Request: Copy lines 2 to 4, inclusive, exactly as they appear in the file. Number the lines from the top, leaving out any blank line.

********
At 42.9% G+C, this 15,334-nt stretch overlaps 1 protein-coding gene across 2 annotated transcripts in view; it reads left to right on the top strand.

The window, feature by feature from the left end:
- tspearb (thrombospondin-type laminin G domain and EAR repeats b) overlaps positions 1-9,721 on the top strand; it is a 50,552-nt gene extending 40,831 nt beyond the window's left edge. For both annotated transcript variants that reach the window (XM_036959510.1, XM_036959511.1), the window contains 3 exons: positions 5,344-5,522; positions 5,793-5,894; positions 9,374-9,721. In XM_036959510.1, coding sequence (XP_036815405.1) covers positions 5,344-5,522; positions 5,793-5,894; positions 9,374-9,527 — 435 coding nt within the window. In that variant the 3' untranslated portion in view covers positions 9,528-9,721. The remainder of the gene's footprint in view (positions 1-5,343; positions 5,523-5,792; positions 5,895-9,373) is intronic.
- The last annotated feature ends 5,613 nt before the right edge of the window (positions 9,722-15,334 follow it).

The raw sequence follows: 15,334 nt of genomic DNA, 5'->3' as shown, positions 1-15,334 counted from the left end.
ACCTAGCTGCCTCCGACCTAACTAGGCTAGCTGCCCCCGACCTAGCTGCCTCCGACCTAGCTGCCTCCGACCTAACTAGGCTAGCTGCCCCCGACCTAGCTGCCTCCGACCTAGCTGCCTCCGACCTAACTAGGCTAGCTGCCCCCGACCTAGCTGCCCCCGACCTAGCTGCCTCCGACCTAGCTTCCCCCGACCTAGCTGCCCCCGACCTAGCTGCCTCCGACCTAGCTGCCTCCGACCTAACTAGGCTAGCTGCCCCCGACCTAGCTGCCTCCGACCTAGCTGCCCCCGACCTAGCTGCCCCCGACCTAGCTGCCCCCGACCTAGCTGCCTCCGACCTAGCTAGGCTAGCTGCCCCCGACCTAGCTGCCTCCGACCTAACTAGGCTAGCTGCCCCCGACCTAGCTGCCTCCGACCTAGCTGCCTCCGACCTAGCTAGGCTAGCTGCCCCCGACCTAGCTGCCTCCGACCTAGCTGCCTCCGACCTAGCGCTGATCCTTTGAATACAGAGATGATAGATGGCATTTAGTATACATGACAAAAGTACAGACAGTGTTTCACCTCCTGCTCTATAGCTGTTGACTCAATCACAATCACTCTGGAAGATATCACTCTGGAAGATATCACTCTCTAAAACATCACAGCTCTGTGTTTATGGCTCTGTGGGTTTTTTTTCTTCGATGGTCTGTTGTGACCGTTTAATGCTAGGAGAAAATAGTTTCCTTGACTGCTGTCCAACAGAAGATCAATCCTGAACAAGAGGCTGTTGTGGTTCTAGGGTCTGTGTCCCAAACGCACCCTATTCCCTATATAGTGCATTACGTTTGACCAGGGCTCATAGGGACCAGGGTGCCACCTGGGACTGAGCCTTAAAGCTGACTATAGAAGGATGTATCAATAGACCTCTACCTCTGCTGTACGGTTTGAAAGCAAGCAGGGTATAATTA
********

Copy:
The window, feature by feature from the left end:
- tspearb (thrombospondin-type laminin G domain and EAR repeats b) overlaps positions 1-9,721 on the top strand; it is a 50,552-nt gene extending 40,831 nt beyond the window's left edge. For both annotated transcript variants that reach the window (XM_036959510.1, XM_036959511.1), the window contains 3 exons: positions 5,344-5,522; positions 5,793-5,894; positions 9,374-9,721. In XM_036959510.1, coding sequence (XP_036815405.1) covers positions 5,344-5,522; positions 5,793-5,894; positions 9,374-9,527 — 435 coding nt within the window. In that variant the 3' untranslated portion in view covers positions 9,528-9,721. The remainder of the gene's footprint in view (positions 1-5,343; positions 5,523-5,792; positions 5,895-9,373) is intronic.
- The last annotated feature ends 5,613 nt before the right edge of the window (positions 9,722-15,334 follow it).